Test Cricket: a Novice’s Guide

Cricket and especially test cricket seems like something of an anathema in today’s world that demands instant gratification and fast-paced entertainment. The very concept of a game that can take up to five days to complete, without there being a certain winner at the end of it all is incomprehensible to many millions. Yet it still entrances millions across the world with its history and intense rivalries. Who, for example, hasn’t heard of The Ashes? The bi-annual contest between England and Australia that represents one of the most intense rivalries in world sport.

The Basics of Test Cricket

As with all forms of the game, each side plays with 11 players, each of whom tends to specialise in one area of the game, usually either batting or bowling. The closest any team will usually have to a specialist fielder is the wicket keeper, who is often a specialist batter as well as a wicket keeper. This makes them what is known as an all-rounder, i.e. they are excellent at least two of the three disciplines involved in cricket – batting, bowling and fielding.

Cricket is played on a field, with the pitch (or ‘wicket’) being a 22-yard strip in the centre of this field. To decide who bats or bowls first, there is a coin toss, and the winning captain decides what they would like to do. Most of the action takes place on the aforementioned 22-yard strip and it’s here that the bowlers attempt to bowl out the opposing batsmen who, in turn are attempting to score runs.

The aim of the game is to score more runs over the course of two innings than the opposing team. An innings is over when either 10 of the 11 batsmen are out or, if the captain believes they have enough runs and chooses to declare. If all four innings are unable to be completed over the course of five days, then the game is declared a draw.

Scoring runs in Test Cricket

In order to score a run, the batting team must hit the ball and run to the other end of the pitch before the bowling team can remove the bails on the stumps (a set of three poles at each end of the wicket). Multiple runs can be scored from one hit, but only if the batters believe they have the time to complete more than one.

If the batter manages to hit the ball to the edge of the field – otherwise known as the boundary – then they and their team are immediately awarded four runs. If they can hit the ball over the boundary without it bouncing first, then they and their team are immediately awarded six runs. These give higher reward because they require the batter to take more of a risk in the shot in order to achieve it.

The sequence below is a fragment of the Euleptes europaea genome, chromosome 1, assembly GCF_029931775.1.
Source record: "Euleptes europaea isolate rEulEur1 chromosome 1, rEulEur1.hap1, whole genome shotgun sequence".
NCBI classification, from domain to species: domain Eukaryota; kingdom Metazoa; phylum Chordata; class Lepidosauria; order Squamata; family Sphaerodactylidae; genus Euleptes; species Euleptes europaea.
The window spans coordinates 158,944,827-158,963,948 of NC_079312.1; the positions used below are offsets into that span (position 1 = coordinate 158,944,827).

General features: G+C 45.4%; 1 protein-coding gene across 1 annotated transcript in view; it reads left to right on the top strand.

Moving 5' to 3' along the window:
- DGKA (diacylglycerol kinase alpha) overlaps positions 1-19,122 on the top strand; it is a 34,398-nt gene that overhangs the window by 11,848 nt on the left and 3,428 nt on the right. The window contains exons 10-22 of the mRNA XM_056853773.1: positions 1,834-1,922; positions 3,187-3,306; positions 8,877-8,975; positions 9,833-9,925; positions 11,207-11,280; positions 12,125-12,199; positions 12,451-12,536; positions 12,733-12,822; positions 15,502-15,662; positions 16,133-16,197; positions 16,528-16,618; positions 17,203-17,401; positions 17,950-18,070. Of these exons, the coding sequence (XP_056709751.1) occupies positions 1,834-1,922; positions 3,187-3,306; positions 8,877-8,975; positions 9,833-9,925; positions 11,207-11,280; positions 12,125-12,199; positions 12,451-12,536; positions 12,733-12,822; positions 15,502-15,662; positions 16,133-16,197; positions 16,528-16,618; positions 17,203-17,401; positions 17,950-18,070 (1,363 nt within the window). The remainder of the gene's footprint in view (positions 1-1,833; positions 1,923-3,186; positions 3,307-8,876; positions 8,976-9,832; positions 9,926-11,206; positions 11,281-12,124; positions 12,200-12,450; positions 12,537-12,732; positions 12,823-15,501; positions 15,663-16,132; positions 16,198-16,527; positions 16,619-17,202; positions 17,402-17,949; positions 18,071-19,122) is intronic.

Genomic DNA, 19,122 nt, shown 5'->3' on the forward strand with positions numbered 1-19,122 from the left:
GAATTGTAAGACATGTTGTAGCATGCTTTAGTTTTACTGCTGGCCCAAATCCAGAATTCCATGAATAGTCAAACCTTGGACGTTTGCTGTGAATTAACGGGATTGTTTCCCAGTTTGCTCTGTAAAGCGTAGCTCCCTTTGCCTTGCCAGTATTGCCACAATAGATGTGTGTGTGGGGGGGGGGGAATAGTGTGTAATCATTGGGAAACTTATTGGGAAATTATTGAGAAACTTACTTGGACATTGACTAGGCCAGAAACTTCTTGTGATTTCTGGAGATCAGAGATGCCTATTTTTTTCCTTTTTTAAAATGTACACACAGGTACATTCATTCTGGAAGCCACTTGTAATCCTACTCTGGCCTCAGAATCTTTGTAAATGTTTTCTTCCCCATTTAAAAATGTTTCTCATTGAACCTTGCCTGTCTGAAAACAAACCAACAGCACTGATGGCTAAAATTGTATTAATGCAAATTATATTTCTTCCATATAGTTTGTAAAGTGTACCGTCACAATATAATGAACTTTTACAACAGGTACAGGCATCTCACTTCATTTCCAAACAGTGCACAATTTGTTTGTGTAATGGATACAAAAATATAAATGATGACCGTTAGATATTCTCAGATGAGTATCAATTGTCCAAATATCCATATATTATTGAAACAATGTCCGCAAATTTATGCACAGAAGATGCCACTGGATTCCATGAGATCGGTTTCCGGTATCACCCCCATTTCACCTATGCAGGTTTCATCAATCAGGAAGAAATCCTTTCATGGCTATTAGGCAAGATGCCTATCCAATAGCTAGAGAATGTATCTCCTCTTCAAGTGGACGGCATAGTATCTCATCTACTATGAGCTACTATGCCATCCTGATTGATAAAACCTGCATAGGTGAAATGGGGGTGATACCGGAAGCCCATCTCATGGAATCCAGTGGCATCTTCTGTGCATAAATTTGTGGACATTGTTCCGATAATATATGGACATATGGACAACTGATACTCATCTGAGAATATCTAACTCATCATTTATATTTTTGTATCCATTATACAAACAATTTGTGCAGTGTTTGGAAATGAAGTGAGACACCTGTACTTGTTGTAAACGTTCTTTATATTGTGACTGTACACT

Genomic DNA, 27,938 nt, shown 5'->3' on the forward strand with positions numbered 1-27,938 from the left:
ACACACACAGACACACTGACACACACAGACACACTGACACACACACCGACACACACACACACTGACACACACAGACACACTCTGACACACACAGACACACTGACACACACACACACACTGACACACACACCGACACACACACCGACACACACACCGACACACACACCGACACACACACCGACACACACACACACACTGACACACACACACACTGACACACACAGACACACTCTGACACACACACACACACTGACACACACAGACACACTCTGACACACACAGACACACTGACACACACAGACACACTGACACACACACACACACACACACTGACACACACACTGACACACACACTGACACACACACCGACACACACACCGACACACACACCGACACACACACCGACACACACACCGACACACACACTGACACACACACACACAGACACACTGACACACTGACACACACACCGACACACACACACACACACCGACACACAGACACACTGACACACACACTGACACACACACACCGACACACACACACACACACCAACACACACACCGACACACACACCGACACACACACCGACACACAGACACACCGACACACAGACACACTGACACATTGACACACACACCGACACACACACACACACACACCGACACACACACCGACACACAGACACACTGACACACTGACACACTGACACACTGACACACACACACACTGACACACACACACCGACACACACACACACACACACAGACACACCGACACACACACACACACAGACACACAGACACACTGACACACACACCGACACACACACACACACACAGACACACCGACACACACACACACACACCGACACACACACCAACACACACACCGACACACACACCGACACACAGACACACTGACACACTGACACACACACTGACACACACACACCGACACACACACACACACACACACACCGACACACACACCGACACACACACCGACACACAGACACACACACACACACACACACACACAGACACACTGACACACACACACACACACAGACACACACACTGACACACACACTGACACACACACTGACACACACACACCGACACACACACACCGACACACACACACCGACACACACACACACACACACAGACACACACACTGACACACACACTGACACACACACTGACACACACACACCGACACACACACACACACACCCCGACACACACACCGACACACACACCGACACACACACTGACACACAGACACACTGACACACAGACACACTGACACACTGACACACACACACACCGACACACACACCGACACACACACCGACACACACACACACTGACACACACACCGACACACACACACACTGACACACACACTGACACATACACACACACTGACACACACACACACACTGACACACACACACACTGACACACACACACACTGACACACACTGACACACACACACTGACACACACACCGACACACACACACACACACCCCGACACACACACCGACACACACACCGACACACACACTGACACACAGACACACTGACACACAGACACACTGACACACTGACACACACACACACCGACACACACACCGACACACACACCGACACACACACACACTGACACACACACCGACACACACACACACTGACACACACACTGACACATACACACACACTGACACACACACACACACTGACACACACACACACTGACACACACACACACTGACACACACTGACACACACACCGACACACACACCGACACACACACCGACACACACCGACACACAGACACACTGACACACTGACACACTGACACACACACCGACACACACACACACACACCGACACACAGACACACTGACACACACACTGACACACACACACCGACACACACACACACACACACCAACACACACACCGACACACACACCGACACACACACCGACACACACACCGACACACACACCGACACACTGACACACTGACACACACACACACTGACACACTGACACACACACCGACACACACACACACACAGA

Bowling in Test Cricket

The aim of bowling in test cricket is to bowl as many batters out (or take their wickets) while conceding as a few runs as possible. There are a number of different ways for a batsman to get out. The most common of these is to be caught out, where a member of the fielding side catches the ball after the batter has hit it without it having hit the ground. Second, there is Leg Before Wicket (LBW) which is where the ball hits the batter on their body (apart from their hands) in front of the stumps and the umpire judges that without this intervention the ball would have hit the stumps. Thirdly, there is bowled, where the bowler hits the stumps with the ball.

Next is run out, where the fielding team uses the ball to the bails on top of the stumps with the batters attempting a run and failing to get to the other end in time. A similar mode of dismissal is to be stumped out, which entails the wicket keeper (usually) using the ball to remove the bails with the batter out of what’s known as the crease – the line that they must reach when attempting a run. Batters can also be out judged to have obstructing the field, either by purposefully getting in the way of the fielding team doing their job or by handling the ball.

A much less common way for a batsman to be out is to be ‘timed out’ which is where it takes them too long – more than three minutes – to get to the field after the previous dismissal. They can also be out hit wicket, where they dislodge the bails with any part of their person, hitting the ball twice or retired out – which is where a batter retires without the permission of the umpire and the opposing captain. In order for a batsman to be given out, the fielding team must appeal to the umpire, usually by enquiring “Howzat!?”

There are two main types of bowler in test cricket – fast bowlers and spin bowlers. Fast bowlers (sometimes referred to as fast medium or medium fast) depend on bowling the ball as quickly as possible, as well as moving the ball through the air (called ‘swing’) and off the pitch (called ‘seam’) to take wickets. Spin bowlers, meanwhile, bowl more slowly and put side spin on the ball to try and get it to move into or away from the batter and deceive them into giving their wicket away.